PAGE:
The Best Season Since ’88

Yes, I know – it was a disappointing finish to the Dodgers season.  However, by the end of October, you will be able to replace the word “Dodgers” in that sentence with the names of twenty-eight other Major League baseball teams.  In the past decade, 290 teams have had disappointing finishes to seasons as opposed to only 10 who have been happy with the way things ended up.  After every disappointing finish, newspapers and local sports talk radio feature discussions on what went wrong, who is to blame, and what should be done about it.  For Dodger fans, this is no exception.  People are talking about the failure of Chad Billingsley to pitch well in his two NLCS starts, the decisions that Joe Torre made in the series, and what needs to happen to make things better next year (including whether or not they should pay the hefty price to keep Manny Ramirez).  As a counterpoint to the negative focus given to this season, I will instead focus on the positive.

 

 All things considered, this past season was the best since 1988.  The regular season record wasn’t the greatest but this team won playoff games.  Not only did they win playoff games, they won four of them.  Three of them came against a team that was expected to go the World Series.  Yes, it was disappointing that they were eliminated in the LCS but that is what made this season so great.  They were eliminated in the LCS!  If you’re going to get eliminated, that’s where you want it to be.  Dodger fans are tired of being eliminated during the regular season year after year, or face a quick exit from the Division Series in the four seasons that they do make it.  This Dodger team took things to the next level and gave their fans something they haven’t enjoyed in a long time – winning baseball in October.  The LCS loss was easier to take for many Dodger fans because with the nucleus of talented young players this team has, there is a feeling that this season is the beginning of many great ones to come.

 

Personally, I have enjoyed this season because I feel like the Dodgers have returned.  What do I mean?  I feel like the spirit of the Dodger teams that I rooted for as a kid in the ’80’s, has returned.  Shortly after the magical championship year of 1988, the Dodger organization gradually descended into mediocrity.  The departure of the O’Malley’s, as they sold the team to FOX in 1998, had to lot to do with the decline.  The Dodgers became just another organization.  They had a rich history but nothing to offer in the present.  The resurgence of the Dodgers actually began when FOX brought in Bob Daly to run the team and continued under the new ownership of Frank McCourt.  The Dodgers are once again bringing up talented players from one of the richest farm systems in all of baseball.  Just like the 60’s, 70’s and 80’s, today’s Dodger ballclub is mostly made up of homegrown talent, and just like those teams, today’s Dodger team is winning playoff games – something they haven’t done in 20 years.  The 2008 Dodger team put the organization on the map with the addition of one of the most respected managers in all of baseball, Joe Torre, and perhaps the greatest hitter of his time, Manny Ramirez, while reminding us of the past with the year-long celebration of 50 years in Los Angeles.  Once again, the Dodgers were playing games in October in front of a nationally televised audience.  In a small way, the return to KABC as the Dodgers’ flagship radio station and the return of their AAA affiliate to Albuquerque helped symbolize this return.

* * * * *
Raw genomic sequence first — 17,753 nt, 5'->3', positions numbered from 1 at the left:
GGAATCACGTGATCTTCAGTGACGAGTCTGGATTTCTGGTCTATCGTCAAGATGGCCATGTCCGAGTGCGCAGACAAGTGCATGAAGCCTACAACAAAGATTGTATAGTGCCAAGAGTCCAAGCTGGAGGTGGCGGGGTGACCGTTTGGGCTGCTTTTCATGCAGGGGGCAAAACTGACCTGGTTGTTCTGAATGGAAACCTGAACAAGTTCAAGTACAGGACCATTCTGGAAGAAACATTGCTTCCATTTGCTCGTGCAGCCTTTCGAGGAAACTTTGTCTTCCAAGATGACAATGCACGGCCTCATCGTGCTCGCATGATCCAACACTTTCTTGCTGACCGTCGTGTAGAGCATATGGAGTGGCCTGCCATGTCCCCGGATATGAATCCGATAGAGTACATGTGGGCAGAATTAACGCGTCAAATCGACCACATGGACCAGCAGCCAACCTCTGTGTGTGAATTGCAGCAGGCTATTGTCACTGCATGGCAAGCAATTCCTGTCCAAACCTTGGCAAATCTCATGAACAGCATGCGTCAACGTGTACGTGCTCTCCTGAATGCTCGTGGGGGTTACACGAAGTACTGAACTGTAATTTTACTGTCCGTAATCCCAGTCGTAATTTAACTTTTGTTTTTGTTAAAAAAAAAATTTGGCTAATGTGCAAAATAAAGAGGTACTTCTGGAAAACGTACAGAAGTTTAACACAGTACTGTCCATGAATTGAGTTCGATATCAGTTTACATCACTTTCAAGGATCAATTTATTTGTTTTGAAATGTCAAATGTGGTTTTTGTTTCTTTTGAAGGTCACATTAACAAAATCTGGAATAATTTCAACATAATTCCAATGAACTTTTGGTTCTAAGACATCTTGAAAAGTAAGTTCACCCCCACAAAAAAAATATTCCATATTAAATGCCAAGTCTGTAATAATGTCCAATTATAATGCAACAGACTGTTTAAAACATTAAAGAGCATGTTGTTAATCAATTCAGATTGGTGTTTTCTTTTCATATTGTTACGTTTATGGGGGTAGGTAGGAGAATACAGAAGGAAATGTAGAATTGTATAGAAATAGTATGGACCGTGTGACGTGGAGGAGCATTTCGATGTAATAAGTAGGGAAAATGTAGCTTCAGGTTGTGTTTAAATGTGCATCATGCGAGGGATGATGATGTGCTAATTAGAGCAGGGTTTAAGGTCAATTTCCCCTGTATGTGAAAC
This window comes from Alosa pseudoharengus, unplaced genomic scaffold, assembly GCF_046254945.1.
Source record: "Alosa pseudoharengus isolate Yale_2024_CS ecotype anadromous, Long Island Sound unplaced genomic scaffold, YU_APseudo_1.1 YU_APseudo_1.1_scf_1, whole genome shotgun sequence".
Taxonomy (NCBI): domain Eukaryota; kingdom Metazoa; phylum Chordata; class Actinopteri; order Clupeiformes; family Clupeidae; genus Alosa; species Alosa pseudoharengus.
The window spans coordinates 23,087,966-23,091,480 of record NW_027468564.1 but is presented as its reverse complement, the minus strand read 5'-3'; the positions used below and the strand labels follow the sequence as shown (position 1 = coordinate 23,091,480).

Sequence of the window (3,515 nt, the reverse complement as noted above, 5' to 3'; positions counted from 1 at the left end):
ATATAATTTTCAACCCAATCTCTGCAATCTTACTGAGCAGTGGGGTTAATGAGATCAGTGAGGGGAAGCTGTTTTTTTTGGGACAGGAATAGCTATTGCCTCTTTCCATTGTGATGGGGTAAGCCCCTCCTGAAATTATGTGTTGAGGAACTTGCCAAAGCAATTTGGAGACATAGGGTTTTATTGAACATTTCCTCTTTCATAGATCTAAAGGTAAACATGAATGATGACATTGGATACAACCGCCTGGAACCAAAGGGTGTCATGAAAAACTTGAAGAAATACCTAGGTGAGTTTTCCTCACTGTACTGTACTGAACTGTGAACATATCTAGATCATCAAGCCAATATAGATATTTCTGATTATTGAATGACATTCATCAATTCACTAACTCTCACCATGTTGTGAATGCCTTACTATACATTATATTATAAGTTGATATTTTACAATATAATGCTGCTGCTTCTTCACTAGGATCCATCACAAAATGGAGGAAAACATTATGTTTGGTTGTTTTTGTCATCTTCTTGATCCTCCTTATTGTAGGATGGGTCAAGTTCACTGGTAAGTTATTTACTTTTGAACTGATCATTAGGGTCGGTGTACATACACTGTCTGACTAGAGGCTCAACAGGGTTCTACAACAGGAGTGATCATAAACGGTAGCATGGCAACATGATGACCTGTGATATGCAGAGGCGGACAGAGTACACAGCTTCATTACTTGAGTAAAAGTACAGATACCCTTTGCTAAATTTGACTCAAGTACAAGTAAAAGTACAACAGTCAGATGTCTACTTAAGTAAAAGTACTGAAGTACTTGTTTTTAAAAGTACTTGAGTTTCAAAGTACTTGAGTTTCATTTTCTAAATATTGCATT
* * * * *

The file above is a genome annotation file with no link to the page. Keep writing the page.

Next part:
The future is bright for the Dodgers.  The Dodgers are once again assuming their rightful position as one of the top organizations in all of baseball and the team to beat on the field. 

 

“The best season since ’88”.  Not a bad epitaph for 2008.

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